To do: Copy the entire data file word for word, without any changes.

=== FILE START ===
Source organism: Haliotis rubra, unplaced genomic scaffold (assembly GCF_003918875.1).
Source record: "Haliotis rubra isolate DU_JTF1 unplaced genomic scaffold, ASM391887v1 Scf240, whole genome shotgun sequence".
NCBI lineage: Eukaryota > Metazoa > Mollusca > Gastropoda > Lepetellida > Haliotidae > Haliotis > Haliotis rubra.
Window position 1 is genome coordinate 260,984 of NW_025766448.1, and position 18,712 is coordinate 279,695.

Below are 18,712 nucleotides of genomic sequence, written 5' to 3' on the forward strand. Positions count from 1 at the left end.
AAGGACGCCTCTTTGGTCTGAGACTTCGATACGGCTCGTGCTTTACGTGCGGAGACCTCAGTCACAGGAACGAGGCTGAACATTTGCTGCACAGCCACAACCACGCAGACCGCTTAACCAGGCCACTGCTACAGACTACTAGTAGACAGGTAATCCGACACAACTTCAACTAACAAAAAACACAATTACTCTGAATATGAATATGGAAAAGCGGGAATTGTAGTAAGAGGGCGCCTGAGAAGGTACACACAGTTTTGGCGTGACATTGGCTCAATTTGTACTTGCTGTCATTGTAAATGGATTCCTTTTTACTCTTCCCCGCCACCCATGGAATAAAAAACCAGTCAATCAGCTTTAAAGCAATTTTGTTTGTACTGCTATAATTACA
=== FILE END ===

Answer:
Source organism: Haliotis rubra, unplaced genomic scaffold (assembly GCF_003918875.1).
Source record: "Haliotis rubra isolate DU_JTF1 unplaced genomic scaffold, ASM391887v1 Scf240, whole genome shotgun sequence".
NCBI lineage: Eukaryota > Metazoa > Mollusca > Gastropoda > Lepetellida > Haliotidae > Haliotis > Haliotis rubra.
Window position 1 is genome coordinate 260,984 of NW_025766448.1, and position 18,712 is coordinate 279,695.

Below are 18,712 nucleotides of genomic sequence, written 5' to 3' on the forward strand. Positions count from 1 at the left end.
AAGGACGCCTCTTTGGTCTGAGACTTCGATACGGCTCGTGCTTTACGTGCGGAGACCTCAGTCACAGGAACGAGGCTGAACATTTGCTGCACAGCCACAACCACGCAGACCGCTTAACCAGGCCACTGCTACAGACTACTAGTAGACAGGTAATCCGACACAACTTCAACTAACAAAAAACACAATTACTCTGAATATGAATATGGAAAAGCGGGAATTGTAGTAAGAGGGCGCCTGAGAAGGTACACACAGTTTTGGCGTGACATTGGCTCAATTTGTACTTGCTGTCATTGTAAATGGATTCCTTTTTACTCTTCCCCGCCACCCATGGAATAAAAAACCAGTCAATCAGCTTTAAAGCAATTTTGTTTGTACTGCTATAATTACA